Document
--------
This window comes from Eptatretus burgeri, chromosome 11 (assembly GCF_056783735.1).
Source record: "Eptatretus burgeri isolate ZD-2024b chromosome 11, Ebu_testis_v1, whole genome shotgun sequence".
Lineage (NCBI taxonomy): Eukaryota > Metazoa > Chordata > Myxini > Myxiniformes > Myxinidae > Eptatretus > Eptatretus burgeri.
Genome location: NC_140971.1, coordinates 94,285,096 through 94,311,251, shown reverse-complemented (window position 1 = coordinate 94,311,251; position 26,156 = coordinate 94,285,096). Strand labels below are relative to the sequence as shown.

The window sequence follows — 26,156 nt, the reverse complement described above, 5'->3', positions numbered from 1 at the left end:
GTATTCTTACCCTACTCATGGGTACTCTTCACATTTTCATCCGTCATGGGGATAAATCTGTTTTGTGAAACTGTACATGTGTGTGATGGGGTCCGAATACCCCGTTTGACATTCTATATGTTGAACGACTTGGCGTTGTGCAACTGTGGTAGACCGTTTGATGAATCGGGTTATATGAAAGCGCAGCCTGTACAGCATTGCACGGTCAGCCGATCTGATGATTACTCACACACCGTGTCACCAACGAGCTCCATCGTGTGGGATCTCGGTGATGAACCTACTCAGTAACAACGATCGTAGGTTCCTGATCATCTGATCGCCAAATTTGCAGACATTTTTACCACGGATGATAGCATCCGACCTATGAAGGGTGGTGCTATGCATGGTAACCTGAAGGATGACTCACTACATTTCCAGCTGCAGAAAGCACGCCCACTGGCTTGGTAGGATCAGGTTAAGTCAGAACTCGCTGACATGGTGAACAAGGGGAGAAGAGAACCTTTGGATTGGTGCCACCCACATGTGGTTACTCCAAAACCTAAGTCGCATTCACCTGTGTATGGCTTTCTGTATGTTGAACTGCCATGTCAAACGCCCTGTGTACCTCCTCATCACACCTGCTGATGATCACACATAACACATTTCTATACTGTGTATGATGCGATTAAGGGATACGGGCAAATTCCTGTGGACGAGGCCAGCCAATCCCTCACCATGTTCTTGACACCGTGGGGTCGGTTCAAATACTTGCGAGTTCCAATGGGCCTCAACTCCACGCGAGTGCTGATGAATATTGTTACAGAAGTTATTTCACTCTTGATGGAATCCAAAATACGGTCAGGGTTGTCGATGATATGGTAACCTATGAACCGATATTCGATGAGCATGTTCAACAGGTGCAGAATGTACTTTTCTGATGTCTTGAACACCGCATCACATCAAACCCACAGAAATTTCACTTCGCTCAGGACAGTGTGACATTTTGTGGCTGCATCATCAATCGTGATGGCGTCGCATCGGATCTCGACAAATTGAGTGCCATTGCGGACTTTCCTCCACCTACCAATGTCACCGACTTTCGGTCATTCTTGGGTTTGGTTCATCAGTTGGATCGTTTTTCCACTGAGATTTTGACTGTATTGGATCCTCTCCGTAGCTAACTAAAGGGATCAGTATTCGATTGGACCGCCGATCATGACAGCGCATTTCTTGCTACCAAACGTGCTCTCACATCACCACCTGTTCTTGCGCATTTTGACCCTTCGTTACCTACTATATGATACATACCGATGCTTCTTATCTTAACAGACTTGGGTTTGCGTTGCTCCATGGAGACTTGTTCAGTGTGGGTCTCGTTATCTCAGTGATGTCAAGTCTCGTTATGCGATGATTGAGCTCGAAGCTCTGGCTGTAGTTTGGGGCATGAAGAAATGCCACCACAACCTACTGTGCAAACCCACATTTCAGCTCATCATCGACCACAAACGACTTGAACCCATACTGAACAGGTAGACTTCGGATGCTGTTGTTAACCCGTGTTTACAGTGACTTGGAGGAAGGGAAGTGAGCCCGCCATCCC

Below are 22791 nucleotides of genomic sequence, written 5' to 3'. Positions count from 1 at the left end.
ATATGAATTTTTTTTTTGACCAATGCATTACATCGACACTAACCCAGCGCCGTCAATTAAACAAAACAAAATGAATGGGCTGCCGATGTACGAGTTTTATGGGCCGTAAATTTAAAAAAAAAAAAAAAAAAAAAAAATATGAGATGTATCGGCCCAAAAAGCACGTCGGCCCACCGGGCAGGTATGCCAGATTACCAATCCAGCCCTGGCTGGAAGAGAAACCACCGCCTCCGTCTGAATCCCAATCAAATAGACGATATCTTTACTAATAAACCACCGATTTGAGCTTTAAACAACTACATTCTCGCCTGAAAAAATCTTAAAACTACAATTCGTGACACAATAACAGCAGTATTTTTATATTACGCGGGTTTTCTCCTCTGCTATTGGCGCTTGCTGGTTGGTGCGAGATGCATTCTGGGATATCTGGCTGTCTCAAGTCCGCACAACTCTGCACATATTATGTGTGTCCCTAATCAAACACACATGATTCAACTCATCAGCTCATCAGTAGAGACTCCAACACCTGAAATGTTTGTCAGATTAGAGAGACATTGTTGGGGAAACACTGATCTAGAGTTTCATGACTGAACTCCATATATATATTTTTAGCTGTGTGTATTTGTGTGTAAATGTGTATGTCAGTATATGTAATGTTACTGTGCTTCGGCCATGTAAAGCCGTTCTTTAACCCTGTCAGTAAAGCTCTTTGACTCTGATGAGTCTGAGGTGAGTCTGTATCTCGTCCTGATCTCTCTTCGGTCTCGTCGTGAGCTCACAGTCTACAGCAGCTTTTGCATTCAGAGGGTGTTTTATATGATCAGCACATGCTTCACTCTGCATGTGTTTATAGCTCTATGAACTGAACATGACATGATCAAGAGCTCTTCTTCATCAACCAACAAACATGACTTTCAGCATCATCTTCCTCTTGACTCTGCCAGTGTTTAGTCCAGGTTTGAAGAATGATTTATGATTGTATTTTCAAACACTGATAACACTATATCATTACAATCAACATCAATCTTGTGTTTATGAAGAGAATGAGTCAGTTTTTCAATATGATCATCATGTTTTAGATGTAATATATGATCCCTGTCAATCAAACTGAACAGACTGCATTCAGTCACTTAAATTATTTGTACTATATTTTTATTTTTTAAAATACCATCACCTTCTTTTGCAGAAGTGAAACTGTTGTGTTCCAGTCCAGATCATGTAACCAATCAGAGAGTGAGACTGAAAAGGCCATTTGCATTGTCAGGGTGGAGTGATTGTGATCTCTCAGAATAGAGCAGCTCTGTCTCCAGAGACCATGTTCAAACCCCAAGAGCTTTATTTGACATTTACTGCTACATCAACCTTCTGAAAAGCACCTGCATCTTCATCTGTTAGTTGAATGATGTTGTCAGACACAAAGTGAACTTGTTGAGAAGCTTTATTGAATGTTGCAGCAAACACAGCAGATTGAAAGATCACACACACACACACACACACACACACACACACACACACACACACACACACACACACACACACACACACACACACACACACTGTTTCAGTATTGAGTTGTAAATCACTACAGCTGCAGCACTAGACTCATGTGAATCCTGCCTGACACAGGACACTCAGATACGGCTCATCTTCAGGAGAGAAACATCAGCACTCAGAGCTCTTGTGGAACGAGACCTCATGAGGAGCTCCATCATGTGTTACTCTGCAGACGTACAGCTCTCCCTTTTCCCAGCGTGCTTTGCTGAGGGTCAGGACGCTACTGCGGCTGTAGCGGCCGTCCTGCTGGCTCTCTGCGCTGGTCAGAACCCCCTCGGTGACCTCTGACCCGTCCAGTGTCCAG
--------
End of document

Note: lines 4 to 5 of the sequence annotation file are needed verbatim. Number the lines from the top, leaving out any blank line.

Genome location: NC_140971.1, coordinates 94,285,096 through 94,311,251, shown reverse-complemented (window position 1 = coordinate 94,311,251; position 26,156 = coordinate 94,285,096). Strand labels below are relative to the sequence as shown.

The window sequence follows — 26,156 nt, the reverse complement described above, 5'->3', positions numbered from 1 at the left end: